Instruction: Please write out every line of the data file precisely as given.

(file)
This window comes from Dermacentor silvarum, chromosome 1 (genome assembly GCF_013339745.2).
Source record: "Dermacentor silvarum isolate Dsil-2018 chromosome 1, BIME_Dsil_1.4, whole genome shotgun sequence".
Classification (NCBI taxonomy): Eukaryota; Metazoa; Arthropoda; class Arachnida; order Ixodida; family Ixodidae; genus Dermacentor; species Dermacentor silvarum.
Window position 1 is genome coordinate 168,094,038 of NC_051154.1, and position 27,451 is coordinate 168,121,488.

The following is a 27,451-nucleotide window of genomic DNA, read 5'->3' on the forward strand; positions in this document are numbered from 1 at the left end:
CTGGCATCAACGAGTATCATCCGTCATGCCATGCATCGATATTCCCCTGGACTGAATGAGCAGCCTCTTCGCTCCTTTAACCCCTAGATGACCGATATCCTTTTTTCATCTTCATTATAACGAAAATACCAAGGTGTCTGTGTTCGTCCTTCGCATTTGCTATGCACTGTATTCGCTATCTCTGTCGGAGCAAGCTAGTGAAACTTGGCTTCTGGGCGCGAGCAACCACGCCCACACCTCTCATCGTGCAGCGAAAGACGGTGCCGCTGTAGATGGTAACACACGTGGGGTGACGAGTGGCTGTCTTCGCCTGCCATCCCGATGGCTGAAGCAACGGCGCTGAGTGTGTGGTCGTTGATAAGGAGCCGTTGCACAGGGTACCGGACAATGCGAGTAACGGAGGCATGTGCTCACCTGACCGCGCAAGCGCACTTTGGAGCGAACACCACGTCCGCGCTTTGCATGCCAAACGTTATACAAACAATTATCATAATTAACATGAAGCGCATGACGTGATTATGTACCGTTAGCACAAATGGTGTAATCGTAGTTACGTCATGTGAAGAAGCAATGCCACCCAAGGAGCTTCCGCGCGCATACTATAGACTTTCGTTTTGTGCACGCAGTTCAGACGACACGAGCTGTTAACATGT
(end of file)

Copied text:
This window comes from Dermacentor silvarum, chromosome 1 (genome assembly GCF_013339745.2).
Source record: "Dermacentor silvarum isolate Dsil-2018 chromosome 1, BIME_Dsil_1.4, whole genome shotgun sequence".
Classification (NCBI taxonomy): Eukaryota; Metazoa; Arthropoda; class Arachnida; order Ixodida; family Ixodidae; genus Dermacentor; species Dermacentor silvarum.
Window position 1 is genome coordinate 168,094,038 of NC_051154.1, and position 27,451 is coordinate 168,121,488.

The following is a 27,451-nucleotide window of genomic DNA, read 5'->3' on the forward strand; positions in this document are numbered from 1 at the left end:
CTGGCATCAACGAGTATCATCCGTCATGCCATGCATCGATATTCCCCTGGACTGAATGAGCAGCCTCTTCGCTCCTTTAACCCCTAGATGACCGATATCCTTTTTTCATCTTCATTATAACGAAAATACCAAGGTGTCTGTGTTCGTCCTTCGCATTTGCTATGCACTGTATTCGCTATCTCTGTCGGAGCAAGCTAGTGAAACTTGGCTTCTGGGCGCGAGCAACCACGCCCACACCTCTCATCGTGCAGCGAAAGACGGTGCCGCTGTAGATGGTAACACACGTGGGGTGACGAGTGGCTGTCTTCGCCTGCCATCCCGATGGCTGAAGCAACGGCGCTGAGTGTGTGGTCGTTGATAAGGAGCCGTTGCACAGGGTACCGGACAATGCGAGTAACGGAGGCATGTGCTCACCTGACCGCGCAAGCGCACTTTGGAGCGAACACCACGTCCGCGCTTTGCATGCCAAACGTTATACAAACAATTATCATAATTAACATGAAGCGCATGACGTGATTATGTACCGTTAGCACAAATGGTGTAATCGTAGTTACGTCATGTGAAGAAGCAATGCCACCCAAGGAGCTTCCGCGCGCATACTATAGACTTTCGTTTTGTGCACGCAGTTCAGACGACACGAGCTGTTAACATGT